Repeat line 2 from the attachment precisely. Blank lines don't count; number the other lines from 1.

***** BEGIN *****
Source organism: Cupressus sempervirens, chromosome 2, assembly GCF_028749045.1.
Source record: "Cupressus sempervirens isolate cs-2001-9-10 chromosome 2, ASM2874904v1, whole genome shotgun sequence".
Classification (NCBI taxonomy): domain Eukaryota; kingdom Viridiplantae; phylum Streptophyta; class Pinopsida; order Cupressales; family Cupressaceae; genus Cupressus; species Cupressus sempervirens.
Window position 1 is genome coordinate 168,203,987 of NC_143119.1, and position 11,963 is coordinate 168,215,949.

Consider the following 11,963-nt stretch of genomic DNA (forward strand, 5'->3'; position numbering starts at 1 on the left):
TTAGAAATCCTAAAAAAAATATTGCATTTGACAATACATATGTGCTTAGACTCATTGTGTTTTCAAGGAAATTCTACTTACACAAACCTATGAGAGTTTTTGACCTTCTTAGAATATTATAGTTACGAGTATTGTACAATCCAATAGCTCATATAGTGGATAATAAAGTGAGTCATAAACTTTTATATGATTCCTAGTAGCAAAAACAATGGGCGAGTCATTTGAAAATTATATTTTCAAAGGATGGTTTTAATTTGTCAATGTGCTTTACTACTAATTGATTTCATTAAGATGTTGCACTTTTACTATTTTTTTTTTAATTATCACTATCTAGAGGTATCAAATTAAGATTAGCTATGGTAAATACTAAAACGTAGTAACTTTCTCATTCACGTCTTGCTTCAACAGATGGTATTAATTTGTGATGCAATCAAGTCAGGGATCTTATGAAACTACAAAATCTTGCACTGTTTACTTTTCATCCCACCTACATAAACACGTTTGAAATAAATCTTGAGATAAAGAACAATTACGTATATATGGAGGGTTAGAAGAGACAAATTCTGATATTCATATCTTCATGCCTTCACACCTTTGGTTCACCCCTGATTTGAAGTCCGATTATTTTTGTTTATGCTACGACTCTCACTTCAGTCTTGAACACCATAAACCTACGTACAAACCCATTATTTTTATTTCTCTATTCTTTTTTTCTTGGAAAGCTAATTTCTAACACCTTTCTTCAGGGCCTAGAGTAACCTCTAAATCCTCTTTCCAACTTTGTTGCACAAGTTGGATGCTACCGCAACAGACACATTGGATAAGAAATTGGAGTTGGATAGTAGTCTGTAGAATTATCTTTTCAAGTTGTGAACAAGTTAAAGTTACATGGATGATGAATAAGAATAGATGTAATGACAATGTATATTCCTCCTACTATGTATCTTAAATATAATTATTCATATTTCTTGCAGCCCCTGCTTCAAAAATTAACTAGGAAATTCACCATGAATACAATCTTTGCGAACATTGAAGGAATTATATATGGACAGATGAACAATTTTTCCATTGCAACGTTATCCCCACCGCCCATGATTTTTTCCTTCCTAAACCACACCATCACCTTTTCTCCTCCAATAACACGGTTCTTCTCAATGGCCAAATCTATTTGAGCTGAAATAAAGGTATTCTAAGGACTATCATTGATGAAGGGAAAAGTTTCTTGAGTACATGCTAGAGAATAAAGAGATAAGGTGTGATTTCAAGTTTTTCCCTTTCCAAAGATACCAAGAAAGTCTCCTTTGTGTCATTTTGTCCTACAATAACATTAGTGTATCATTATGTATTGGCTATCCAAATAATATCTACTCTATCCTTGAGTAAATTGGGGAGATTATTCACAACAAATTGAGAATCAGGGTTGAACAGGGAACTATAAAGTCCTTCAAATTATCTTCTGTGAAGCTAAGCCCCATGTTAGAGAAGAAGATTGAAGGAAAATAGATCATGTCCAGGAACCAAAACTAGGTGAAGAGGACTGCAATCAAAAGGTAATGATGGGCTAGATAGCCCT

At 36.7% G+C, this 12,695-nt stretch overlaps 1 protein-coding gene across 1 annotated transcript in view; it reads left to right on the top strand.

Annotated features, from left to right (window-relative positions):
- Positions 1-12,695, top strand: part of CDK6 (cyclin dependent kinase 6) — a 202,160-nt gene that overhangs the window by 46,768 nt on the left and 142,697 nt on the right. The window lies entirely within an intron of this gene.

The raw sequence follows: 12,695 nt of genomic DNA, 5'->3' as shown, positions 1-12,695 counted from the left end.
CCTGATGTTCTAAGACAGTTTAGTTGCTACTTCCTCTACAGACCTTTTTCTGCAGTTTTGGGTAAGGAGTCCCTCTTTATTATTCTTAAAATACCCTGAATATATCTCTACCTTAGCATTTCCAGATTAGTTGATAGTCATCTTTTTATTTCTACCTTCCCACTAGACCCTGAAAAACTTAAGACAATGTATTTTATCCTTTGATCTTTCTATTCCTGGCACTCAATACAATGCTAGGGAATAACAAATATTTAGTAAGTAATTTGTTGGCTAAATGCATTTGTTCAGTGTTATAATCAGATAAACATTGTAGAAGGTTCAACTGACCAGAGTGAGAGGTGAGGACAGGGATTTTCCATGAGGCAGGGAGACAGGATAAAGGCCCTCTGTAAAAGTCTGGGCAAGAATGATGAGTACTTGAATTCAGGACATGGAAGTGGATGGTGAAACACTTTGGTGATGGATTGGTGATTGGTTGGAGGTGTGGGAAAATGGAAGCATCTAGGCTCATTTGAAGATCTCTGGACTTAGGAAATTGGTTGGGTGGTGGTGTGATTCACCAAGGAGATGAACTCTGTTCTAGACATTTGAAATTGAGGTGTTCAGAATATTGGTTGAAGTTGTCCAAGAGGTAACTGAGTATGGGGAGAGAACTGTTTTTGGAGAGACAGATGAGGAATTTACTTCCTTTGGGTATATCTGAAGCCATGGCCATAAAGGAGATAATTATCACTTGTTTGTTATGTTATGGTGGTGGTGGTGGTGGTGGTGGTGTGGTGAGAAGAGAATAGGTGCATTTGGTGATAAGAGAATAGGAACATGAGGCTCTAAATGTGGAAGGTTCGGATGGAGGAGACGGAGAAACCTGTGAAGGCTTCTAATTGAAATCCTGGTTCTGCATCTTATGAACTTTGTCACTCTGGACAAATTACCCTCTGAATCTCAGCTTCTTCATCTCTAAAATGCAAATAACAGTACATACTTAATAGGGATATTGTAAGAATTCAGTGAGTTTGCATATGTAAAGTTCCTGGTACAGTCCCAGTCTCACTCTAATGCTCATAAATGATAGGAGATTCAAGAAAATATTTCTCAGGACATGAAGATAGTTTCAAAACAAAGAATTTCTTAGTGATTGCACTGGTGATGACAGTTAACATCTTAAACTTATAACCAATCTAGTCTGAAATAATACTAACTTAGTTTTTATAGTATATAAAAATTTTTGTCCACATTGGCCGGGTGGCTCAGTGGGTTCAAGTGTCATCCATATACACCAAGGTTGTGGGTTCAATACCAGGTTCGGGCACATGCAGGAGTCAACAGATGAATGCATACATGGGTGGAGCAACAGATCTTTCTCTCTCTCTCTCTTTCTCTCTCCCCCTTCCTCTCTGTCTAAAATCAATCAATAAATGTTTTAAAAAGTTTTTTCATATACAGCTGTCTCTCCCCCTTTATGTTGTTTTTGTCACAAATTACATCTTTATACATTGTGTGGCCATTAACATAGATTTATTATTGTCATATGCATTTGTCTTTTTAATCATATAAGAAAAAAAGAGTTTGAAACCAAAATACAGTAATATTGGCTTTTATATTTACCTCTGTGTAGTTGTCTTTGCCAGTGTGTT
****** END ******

Source record: "Cupressus sempervirens isolate cs-2001-9-10 chromosome 2, ASM2874904v1, whole genome shotgun sequence".